RE: Summary and thought on JV Kohl's poster presentation |
03-30-2011 2:04 PM
Thank you Kevin. You're points are well taken and the issue of using a larger 65 men/65 women, albeit somewhat similar age (ave 23), sample population was addressed by colleagues that include Martha McClintock. (Olsson, MJ, Lundstrom, JN, Esteves, F, Arriaga, P, McClintock, MK)
They used our study design, but tested androstadienone, because that's what they've been working with during the past decade. It did not surprise me when they concluded that: "The current results reject the idea that Androstadienone enhances flirting behavior within couples."
Controlling for age and menstrual cycle phase is a must in attempts to show statistically significant behavioral affects. Not that we are forcing that issue with our study design; we just try to provide the most natural conditions possible, as would be present in any other animal interactions, which provide the basis for our research. It is my mammalian model that supports the anecdotal reports suggesting pheromones work across all age groups, and at different times and places. But trying to pinpoint cause and effect (e.g. on hormones like LH), and the affect of the likely hormonal change on behavior, is the goal. So, like many others we use college students, although we try not to treat them too much like lab rats.
We benefited a great deal through Linda Kellahan's involvement in the study. She basically took it over from her professor, Heather Hoffmann, who had initially agreed to do a follow-up of one done in her department several years earlier, which followed my study design. I suspect it is much easier for a college student to study other college students than it would be for a professor, or someone like me to do so. Indeed, it was Linda who added the questions about the women's level of attraction in a second study using an odor mask control, which I advised her against doing. I didn't think we could accomplish anything further, because it would be difficult to determine what affect, if any, might be due to a consciously perceived odor. Then, after our results were in, I learned of work by others that showed fragrance enhances the affect of axillary secretions (i.e., pheromones). Lenochova, P. Havlicek, J. Oberzaucher, E. Grammer, K. (2008) "...our second analysis shows that perfume is not merely masking the body odour, but rather that some aspect of body odour quality is preserved. Thus, our results support the idea of perfume-body odour interaction."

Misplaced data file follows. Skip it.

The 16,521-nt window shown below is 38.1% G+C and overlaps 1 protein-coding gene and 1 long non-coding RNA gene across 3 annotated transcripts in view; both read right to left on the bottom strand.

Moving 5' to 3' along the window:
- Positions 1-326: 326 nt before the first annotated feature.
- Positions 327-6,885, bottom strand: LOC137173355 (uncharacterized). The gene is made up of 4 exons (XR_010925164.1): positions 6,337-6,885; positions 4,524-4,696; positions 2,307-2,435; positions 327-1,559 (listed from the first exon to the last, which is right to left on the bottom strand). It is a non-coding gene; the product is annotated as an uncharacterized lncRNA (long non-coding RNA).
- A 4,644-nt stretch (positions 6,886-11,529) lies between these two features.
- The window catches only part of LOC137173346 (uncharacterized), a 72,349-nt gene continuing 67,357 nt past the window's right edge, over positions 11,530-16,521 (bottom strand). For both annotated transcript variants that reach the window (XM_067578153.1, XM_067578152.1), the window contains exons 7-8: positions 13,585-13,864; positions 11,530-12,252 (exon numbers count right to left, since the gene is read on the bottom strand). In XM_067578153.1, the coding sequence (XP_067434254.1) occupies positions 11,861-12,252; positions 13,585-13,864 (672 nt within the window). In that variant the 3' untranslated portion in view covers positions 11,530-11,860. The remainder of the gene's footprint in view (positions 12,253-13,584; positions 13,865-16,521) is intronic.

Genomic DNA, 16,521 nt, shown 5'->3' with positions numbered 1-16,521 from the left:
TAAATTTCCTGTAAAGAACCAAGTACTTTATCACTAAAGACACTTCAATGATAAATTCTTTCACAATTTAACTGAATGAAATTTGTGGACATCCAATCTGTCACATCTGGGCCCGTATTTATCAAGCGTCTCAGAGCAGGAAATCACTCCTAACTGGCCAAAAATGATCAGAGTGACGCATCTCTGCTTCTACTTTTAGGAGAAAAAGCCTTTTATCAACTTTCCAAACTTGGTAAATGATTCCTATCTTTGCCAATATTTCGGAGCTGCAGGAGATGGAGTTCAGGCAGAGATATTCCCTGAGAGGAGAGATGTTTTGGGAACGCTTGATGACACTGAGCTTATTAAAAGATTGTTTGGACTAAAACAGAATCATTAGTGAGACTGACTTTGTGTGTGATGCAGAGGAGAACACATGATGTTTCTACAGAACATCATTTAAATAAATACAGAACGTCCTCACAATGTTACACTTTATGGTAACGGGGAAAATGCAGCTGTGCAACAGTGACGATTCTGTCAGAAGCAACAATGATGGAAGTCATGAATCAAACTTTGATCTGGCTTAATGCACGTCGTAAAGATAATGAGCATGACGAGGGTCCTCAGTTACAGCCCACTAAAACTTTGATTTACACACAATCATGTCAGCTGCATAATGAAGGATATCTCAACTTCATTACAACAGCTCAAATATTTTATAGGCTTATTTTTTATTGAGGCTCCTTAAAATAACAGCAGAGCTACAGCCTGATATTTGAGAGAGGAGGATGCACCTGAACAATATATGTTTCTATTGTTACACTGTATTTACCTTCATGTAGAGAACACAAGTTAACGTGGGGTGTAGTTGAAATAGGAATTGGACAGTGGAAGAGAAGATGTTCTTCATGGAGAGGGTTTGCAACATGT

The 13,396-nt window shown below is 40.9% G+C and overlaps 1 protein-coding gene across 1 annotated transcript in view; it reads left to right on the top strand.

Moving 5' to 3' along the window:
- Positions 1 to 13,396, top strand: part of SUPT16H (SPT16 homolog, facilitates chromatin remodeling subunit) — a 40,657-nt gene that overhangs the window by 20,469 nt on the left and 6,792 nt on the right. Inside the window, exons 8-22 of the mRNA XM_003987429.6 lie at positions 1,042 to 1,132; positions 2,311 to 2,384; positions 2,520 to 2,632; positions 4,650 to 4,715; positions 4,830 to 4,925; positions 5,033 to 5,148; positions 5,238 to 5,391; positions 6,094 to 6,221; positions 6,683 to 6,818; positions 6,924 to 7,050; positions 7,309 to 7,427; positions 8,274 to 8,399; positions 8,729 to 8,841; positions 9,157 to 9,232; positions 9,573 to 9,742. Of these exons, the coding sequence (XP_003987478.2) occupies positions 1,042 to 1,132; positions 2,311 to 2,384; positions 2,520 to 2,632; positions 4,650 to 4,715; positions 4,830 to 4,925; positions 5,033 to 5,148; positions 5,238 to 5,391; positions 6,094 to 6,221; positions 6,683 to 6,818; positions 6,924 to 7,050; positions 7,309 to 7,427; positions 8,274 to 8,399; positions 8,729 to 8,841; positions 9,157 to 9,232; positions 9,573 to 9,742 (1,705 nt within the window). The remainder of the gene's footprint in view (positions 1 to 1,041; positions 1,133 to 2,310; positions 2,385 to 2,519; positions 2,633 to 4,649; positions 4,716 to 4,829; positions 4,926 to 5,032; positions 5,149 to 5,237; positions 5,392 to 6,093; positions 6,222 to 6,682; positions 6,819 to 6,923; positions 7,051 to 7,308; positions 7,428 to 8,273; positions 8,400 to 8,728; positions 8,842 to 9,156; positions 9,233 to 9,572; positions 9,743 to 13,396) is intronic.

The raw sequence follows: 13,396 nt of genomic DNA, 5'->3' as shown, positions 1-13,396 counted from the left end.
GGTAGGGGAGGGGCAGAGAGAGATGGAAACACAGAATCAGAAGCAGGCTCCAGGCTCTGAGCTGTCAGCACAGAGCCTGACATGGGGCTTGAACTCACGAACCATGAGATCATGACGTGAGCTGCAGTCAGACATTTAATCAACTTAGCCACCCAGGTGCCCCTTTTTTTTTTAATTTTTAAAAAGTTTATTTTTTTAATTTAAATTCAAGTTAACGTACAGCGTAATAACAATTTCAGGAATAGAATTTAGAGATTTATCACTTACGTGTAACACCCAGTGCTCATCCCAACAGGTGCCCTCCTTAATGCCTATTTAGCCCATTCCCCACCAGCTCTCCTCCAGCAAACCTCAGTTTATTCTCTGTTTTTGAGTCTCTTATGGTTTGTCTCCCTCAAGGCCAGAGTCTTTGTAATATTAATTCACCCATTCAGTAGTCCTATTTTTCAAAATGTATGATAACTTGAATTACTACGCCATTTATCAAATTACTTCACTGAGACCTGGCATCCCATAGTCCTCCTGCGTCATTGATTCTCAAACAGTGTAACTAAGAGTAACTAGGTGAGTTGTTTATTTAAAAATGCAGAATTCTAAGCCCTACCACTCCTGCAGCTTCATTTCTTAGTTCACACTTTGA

Oberzaucher and Grammer (see above) are attempting replication of our results. And it was Johan Lundstrom, who is from the group studying androstadienone, who suggested sandalwood odor be used in our odor mask control study.
I'm mentioning the other research and researchers as examples of how we can progress through co-operative and collaborative efforts that have until recently not been made. I think that now, the competitive approaches to finding statistically significant results of behavioral affects have all but disappeared. As is also the case on this Forum, we are seeing that more people recognize the influence of human pheromones can be great, but they also realize there are no magical effects. Overall, the combination of science and consumer's observations will continue to promote a reasonable approach to the beneficial uses of human pheromones, which are just now beginning to see extend to anti-aging medicine.
James V. Kohl